Heavy music’s post-lockdown resurgence launched groups like Turnstile and Knocked Loose from VFW halls and church basements into major festivals and arenas. Jesus Piece is next up to make that leap with their new LP, …So Unknown. The group has been busy in the years since the release of their 2018 debut Only Self, touring relentlessly, garnering millions of views of their notoriously intense live shows across social media, and (in an unexpected twist for a metalcore band bio) modeling for NYC fashion brands like Noah and Nike SB. In 2021 a video of Jesus Piece drummer Luis Aponte caught the eye of hyper-pop superstar Charli XCX, who asked him to back her when she played Saturday Night Live.
As on Only Self, the group blasts 10 hardcore, groove-metal, and metalcore tracks in under 30 minutes, but Jesus Piece avoid the repetitive and rough aspects of their debut by growing exponentially as musicians, focusing their songwriting, and becoming more capable of translating the energy of their live show into nuanced studio performances.
Frontman Aaron Heard has the most powerful voice in metal right now. Where Knocked Loose’s Bryan Garris delivers his signature temper-tantrum shrieks and Drain’s Sammy Ciaramitaro howls with a California surfer drawl, Heard roars. He welcomes the listener to their second album with his cast-iron vocals on “In Constraints.” Throughout the record, he preaches on well-worn metal themes like existential dread, murderous nightmares, and alienation. But Jesus Piece really thrives when Heard gets personal. On “The Bond,” he contemplates the disintegration of the relationship with his brother, and on “Silver Linings,” Heard hollers an ode to his three-year-old son, “You’re a part of me/My other half/When days get bleak/You’re my silver lining.”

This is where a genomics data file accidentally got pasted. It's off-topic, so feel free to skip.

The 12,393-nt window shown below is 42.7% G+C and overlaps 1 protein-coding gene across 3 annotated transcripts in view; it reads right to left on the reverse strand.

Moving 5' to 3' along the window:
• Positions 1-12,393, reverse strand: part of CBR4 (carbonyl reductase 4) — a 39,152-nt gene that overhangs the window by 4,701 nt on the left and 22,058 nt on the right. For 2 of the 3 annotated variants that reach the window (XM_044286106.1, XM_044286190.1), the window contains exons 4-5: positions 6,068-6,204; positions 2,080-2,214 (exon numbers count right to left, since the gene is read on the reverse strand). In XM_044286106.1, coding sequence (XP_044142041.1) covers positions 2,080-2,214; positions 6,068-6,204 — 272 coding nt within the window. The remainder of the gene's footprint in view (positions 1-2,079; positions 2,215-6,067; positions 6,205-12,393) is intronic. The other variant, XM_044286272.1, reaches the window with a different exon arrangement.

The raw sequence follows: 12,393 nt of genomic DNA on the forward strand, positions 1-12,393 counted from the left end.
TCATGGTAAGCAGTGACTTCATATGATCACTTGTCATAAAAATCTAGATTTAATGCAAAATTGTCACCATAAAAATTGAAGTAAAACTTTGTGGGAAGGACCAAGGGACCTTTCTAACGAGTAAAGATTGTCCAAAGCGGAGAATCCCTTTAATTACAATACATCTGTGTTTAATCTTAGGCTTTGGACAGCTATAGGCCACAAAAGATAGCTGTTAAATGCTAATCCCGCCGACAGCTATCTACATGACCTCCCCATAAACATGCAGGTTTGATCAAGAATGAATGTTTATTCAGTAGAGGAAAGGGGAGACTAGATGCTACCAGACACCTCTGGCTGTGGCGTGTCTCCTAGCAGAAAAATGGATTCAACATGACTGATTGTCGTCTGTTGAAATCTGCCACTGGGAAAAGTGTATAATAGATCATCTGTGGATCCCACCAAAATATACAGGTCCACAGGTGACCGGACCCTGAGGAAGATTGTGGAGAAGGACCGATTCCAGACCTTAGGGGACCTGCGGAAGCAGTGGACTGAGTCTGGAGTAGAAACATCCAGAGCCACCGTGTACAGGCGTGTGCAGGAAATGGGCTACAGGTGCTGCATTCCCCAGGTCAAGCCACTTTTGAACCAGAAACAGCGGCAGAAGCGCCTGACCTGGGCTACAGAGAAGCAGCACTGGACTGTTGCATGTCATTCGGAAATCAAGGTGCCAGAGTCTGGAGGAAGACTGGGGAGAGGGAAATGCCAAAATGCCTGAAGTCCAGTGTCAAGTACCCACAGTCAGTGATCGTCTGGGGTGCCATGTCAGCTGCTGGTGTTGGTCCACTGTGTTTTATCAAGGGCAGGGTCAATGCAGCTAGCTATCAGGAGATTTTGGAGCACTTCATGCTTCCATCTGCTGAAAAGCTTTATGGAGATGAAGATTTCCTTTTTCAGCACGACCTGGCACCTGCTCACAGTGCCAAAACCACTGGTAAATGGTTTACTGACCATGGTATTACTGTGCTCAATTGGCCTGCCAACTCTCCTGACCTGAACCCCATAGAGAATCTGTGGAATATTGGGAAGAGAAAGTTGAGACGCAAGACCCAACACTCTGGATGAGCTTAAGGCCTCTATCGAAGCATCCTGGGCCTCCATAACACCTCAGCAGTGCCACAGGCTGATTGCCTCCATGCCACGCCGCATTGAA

Musically, guitarists David Updike and John Distefano, bassist Anthony Marinaro, and drummer Aponte shine when providing space around Aaron Heard’s vocals. “An Offering to the Night” ends with one of the most brutal, chugging breakdowns on the record, while “Silver Linings” drones and distorts during its last minute, a welcome respite in the chaos of So Unknown.
The album’s first two tracks, “In Constraints” and “Fear of Failure” rely on traditional metalcore elements rather than breaking new ground, serving as a rehash of their previous LP. But the album begins to move beyond the mold with “Tunnel Vision” and “FTBS.” The former teeters on being full-blown nu-metal, reminiscent of early Slipknot, with dissonant guitars, tom-heavy percussion, and panned whispers throughout the track. With “FTBS” (an easy-to-decipher acronym), Jesus Piece constructs their ultimate live anthem, a shout-along hymn that feels just as right being sung by Heard as it would be by DMX or M.O.P., “You don’t like what you’re hearin’/FTBS/They don’t like how you’re livin’/FTBS.” The verdict is still out whether this becomes the song that introduces Jesus Piece to the world at large –but if it doesn’t, that’s the world’s fault.